Europe joins Japan in €12m drive to create the Gigabit Games
Welcome to the Gigabit Planet; not only are we seeing gigabit cities and islands emerge, and advances in gigabit wireless technology, but now we are promised a gigabit Olympic Games.
The European Commission and the Japanese government have announced four research projects to develop new technologies for high-speed networks in highly-dense user areas. Their goal is to get them ready for deployment by 2020, in time for the Tokyo Olympics, when they intend to deliver at least 1Gbit/s bandwidth for each member of the crowd at the Tokyo Olympic Stadium (a bold claim, and one that looks somewhat unattainable at this point in time).
The joint investments amount to €12 million and more than 40 partners are involved. The EU and Japan will each invest €6 million of funding from the Horizon 2020 programme in the following four projects:
- RAPID: A project to develop new radio network architectures to advance 5G technology, supporting smartphone data downloads of more than 1Gbit/s per user in crowded public areas by 2017;
- iKaaS: A project to develop a secure platform for smart cities based on big data resources collected from Internet of Things sensing environments such as mobile terminals, smart devices and smart homes;
- SAFARI: A project to develop programmable optical hardware for multi-flow transport functions scalable to at least 400Gbit/s/channel;
- FESTIVAL: To provide joint EU-Japan IoT experimentation platforms, where experimenters can validate their smart ICT service developments.
The 5G research centres at the UK universities of Kent, Surrey and Southampton will work alongside other universities in Denmark, Finland, Germany and Spain, along with specialist research organisations such as France’s CEA-LETI and commercial firms Coriant and Corning. Several Japanese academic and research institutes will also be involved, as well as telcos NTT and KDDI and vendors Hitachi and Fujikura
“It’s not enough to have a beautiful smart phone – it needs to work everywhere you want it to work,” said EC VP Neelie Kroes. “Investments in fast broadband research will repay taxpayers many times over. Europe is leading efforts to make 5G a reality.”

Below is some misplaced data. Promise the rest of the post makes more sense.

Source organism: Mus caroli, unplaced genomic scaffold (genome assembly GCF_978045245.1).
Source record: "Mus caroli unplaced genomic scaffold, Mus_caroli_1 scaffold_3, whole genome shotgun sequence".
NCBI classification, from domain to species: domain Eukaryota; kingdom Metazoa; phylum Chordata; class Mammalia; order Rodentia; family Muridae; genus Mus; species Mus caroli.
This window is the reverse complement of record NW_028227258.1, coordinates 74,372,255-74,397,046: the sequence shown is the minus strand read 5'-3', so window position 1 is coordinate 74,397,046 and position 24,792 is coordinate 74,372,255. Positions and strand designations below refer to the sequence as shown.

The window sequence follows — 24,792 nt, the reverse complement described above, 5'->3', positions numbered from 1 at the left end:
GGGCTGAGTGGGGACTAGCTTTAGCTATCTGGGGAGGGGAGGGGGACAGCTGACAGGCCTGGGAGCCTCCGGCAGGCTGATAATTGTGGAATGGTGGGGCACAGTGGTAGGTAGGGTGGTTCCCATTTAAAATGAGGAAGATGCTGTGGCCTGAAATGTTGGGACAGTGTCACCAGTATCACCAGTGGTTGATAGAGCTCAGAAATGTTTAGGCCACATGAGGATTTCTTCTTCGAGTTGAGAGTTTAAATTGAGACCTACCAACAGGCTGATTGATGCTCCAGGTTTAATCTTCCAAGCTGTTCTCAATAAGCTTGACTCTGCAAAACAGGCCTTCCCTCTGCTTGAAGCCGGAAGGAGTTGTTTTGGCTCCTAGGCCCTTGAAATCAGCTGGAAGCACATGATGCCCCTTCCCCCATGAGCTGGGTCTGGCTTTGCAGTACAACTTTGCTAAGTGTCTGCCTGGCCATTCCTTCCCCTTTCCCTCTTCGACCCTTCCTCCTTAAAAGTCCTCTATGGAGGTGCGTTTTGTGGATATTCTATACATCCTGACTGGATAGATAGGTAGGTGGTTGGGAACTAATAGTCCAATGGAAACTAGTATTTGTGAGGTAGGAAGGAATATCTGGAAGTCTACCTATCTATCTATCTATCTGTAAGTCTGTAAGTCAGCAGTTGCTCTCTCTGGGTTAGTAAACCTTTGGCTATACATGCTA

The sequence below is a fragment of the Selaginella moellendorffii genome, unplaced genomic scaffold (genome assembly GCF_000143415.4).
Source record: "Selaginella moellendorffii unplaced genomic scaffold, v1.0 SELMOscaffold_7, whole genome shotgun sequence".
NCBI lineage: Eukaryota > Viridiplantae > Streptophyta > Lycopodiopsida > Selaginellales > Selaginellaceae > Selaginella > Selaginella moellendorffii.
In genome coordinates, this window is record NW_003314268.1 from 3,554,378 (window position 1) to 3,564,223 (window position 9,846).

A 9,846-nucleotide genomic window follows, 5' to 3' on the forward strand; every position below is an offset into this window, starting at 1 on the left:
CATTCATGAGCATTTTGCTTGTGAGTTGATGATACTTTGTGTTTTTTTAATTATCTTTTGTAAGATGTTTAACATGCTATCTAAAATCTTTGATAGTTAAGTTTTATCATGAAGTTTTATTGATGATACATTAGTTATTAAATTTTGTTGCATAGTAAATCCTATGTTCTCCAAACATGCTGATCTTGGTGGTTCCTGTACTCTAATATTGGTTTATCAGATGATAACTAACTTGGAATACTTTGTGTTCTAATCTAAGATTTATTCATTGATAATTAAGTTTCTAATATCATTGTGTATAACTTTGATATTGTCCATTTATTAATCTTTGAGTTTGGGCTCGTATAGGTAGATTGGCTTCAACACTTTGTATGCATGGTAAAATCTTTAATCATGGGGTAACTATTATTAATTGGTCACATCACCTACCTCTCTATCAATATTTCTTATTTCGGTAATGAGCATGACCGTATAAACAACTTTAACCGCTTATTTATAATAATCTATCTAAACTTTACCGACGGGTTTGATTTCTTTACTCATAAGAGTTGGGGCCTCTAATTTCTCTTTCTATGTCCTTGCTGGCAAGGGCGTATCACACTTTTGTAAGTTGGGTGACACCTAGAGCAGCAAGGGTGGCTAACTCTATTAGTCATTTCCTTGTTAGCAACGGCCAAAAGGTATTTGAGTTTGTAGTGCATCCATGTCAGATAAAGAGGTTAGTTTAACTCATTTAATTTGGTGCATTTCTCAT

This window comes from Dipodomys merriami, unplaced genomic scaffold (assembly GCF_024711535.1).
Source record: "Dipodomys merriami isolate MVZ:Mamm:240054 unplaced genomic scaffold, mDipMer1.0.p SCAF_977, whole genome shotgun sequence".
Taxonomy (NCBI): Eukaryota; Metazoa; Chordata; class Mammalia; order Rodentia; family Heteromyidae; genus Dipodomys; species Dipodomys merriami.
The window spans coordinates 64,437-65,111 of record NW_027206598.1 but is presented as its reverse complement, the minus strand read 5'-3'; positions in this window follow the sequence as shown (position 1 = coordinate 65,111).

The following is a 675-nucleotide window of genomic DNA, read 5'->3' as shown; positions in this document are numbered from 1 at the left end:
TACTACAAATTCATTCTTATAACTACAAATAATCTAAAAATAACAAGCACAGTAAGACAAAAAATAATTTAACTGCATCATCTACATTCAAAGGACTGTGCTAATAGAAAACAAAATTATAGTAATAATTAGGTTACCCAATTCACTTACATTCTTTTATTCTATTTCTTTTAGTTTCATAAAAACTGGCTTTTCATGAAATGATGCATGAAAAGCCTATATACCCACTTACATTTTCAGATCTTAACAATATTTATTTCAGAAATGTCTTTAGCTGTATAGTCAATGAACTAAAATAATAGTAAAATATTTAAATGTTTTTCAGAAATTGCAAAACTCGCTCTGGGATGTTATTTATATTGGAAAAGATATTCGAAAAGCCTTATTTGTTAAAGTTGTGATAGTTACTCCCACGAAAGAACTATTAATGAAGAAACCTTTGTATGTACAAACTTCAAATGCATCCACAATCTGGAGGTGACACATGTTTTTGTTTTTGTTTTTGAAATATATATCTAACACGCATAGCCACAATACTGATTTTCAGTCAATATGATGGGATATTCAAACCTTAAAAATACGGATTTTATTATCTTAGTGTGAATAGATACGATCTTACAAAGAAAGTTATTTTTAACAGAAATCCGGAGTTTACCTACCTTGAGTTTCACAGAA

In February 2013, the European Union invested €50 million in research grants to work on the architecture and functionality needs for 5G. In December last year, the EC launched a public-private partnership to stimulate the development of network internet infrastructure to ensure advanced ICT services for all sectors and users. The EU is further investing €700 million over the next seven years into the 5G-PPP through the Horizon 2020 programme, with European industry expected to match this investment by up to 5 times to more than €3 billion.
This June, the EC and Korea agreed to work towards a global definition of 5G and to cooperate in 5G research, as well as agreeing on the need for harmonised radio spectrum to ensure global interoperability and on the preparation of 5G standards.
However, whilst the new funding and collaboration work is welcomed, we have to question the language of the press release. Offering 1Gbits to every spectator in the Tokyo stadium is a huge amount of capacity. It would appear that the stadium will seat 80,000 people, so that’s 80Tbit/s of connectivity, if it is used all at once. Really? 80Tbit/s? And that assumes everyone will have a “5G” mobile device by then, or one that supports 60GHz WiGig (see today’s other story).
More likely the goal is to deliver 1Gbit/s to any point of the stadium to any one person. And besides, the way mobile operators are pricing high-speed data services, nobody will be able to afford 1GBit/s tariffs.